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Author Topic: Limited edition Game  (Read 208 times)

KevinA

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Limited edition Game
« on: December 07, 2017, 06:48:44 AM »

I have been looking at various Galleries from online to top end and I have a couple of questions for anyone that has any degree of success selling photography.
I have been told that Galleries prefer traditional wet prints over digital, is this true?
I have a working darkroom so not a problem other than its a lot of work if it doesn't make any commercial difference.
How do you prove that you are only producing 100 prints, do you have to produce the 100 in one session or do you print to order and stop at 100?

Cheers,
Kev.
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Kevin.

Kevin Gallagher

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Re: Limited edition Game
« Reply #1 on: December 07, 2017, 07:44:18 AM »

    Hi Kevin,

 I had my work in several very small local galleries so this may not apply, but they had no problem with the digital aspect, in fact, a couple of them commented on the fact that they felt it was much easier to get consistency from print to print. In my limited exposure to galleries the limited edition question never came up.

  Hope that was helpful and good luck!!

 Kevin in CT
 
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JoeKitchen

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Re: Limited edition Game
« Reply #2 on: December 09, 2017, 11:19:53 AM »

I think this varies by market and how you plan on selling your work. 

For the average person looking to hang images in the their place of business or home, the amount of prints of the same image in the market place is not going to matter, nor is the process of making the print.  Certain people may prefer certain types of prints, but overall how you print them is not going to matter.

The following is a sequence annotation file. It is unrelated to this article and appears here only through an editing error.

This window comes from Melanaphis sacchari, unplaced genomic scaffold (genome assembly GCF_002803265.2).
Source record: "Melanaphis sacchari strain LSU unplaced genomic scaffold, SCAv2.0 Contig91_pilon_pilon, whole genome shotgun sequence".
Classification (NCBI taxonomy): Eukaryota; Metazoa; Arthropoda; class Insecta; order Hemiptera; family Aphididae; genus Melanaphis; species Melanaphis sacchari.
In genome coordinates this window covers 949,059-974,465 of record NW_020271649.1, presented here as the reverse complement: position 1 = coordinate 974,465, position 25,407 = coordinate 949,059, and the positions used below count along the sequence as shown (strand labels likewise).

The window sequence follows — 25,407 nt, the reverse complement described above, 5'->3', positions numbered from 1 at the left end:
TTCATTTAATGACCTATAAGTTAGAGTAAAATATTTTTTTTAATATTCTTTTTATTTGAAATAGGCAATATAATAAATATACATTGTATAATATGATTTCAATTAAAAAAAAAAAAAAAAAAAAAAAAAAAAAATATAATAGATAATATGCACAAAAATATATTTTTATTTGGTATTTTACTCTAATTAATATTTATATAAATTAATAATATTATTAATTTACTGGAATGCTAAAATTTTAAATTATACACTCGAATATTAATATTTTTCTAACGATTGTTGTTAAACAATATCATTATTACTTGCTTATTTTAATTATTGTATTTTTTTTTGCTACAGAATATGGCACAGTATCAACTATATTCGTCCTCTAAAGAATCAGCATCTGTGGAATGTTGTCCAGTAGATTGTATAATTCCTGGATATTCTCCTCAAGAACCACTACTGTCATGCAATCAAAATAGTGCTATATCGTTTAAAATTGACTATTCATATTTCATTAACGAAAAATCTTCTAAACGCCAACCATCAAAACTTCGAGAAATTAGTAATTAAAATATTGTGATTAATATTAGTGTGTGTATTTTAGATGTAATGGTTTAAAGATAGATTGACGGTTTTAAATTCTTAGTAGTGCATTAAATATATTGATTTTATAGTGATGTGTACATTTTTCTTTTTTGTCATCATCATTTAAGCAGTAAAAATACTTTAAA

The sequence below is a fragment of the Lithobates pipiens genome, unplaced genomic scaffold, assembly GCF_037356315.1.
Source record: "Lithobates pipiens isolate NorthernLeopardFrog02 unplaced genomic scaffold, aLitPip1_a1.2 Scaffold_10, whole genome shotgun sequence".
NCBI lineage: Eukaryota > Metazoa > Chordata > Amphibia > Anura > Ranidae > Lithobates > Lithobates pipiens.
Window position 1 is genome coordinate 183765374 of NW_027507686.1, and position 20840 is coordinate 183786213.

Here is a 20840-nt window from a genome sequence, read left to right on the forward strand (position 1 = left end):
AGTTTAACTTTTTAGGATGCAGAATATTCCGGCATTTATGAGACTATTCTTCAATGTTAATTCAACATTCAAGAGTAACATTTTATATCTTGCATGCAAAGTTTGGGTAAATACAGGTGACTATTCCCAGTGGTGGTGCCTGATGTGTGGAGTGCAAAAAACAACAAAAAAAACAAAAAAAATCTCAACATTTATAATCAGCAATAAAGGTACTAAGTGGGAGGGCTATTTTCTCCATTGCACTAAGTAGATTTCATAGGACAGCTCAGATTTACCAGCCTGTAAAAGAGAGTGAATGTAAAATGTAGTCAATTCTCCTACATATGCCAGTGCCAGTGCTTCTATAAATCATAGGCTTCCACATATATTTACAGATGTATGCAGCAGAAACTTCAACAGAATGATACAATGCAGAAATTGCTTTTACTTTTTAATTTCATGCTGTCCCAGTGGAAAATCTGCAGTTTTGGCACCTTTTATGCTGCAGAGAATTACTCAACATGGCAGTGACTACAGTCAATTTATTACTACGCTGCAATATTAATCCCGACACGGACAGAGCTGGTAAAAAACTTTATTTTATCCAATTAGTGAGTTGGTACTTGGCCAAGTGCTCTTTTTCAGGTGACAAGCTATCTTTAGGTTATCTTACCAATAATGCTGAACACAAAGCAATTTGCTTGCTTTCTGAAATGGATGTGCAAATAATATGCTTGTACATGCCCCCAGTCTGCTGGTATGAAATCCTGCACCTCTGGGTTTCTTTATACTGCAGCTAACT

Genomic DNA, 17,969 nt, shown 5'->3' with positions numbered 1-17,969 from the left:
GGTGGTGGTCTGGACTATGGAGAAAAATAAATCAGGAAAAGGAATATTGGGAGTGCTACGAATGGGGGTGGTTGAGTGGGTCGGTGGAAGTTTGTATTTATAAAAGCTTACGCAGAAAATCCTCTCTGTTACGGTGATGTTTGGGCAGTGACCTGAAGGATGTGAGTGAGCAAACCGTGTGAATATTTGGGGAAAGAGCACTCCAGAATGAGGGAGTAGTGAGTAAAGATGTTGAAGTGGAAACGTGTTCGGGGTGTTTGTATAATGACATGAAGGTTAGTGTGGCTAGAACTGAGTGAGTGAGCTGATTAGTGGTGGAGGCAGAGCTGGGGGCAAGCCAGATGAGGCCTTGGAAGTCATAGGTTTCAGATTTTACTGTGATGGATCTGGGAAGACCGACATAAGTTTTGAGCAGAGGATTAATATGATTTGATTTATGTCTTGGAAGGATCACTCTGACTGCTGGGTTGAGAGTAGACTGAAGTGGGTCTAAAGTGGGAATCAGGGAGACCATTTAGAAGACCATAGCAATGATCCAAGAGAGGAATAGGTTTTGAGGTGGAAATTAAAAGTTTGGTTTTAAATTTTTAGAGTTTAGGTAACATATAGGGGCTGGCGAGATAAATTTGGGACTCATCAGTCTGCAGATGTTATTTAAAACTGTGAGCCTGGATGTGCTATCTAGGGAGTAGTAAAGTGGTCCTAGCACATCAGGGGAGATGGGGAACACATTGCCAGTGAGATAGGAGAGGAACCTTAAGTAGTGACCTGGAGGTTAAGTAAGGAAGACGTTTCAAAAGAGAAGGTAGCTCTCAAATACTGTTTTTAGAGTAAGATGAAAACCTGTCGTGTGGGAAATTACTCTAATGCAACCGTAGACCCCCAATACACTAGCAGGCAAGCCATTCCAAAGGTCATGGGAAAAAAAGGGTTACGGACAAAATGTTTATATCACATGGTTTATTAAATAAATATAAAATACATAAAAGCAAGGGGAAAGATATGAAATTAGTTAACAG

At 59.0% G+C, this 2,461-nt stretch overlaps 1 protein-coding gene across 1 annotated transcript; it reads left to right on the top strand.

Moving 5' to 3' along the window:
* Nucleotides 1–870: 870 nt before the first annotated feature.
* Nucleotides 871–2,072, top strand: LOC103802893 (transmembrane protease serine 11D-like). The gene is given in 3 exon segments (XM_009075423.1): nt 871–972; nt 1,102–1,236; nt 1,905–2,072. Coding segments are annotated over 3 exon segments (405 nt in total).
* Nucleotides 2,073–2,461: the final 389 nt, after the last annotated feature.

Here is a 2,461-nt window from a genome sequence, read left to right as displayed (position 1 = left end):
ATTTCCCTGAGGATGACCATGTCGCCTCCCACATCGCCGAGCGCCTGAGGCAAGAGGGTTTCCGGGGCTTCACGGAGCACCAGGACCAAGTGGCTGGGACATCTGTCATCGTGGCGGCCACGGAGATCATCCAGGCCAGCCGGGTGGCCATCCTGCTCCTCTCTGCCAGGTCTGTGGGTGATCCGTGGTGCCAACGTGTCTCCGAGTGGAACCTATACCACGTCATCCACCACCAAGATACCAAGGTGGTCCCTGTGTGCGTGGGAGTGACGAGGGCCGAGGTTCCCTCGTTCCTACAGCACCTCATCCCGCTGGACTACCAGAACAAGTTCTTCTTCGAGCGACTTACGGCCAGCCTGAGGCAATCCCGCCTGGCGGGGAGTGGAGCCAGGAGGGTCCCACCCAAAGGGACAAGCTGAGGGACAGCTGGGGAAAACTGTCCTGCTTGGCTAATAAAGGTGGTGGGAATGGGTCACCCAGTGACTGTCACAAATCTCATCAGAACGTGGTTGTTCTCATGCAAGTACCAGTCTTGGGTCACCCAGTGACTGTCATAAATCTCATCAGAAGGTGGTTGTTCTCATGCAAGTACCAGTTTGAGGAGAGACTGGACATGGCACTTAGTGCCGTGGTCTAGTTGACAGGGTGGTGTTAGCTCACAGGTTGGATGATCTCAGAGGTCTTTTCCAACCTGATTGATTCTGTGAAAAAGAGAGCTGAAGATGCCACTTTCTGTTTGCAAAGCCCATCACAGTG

With this market though, which will be low to mid-end, you are really looking to make money on scale. 

For the high end markets, especially those in NYC, things are different.  Once again, the print methods do not have an advantage over another, but all galleries will have a preferred print method.  For instance, a gallery may be selling only silver gelatin prints and therefore would not be interested in inkjet, or vice versa. 

All galleries in this market will prefer limited series though.  You will probably only be allowed to print 25 versions in each of three or four different sizes of any one image and you will need to number them.  This is because high-end buyers want to make sure their purchase will appreciate in price; this would not be possible if an unlimited amount of prints could exist.  As an image grows in popularity, you will be able to sell those remaining prints at higher prices.

Typically photographers in this market will also make three to five additional prints of a different size they will mark as artist's prints.  This is partly meant to allow the photographer to keep a printed record of his work, but also sell later on.  As you could imagine, if all of the prints sell and then 10 years down the line, the price in the private market goes up considerably and buyers are now making much more money from selling your work, you would be left with a bad taste in your mouth.   In this case, the photographer would sell the artist's prints to cash in. 

But, as you can imagine, if you start printing them off again, the price will go down, so the limit here is really five. 
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Joe Kitchen
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"Photography is one percent inspiration and ninety-nine percent moving furniture."  Arnold Newman
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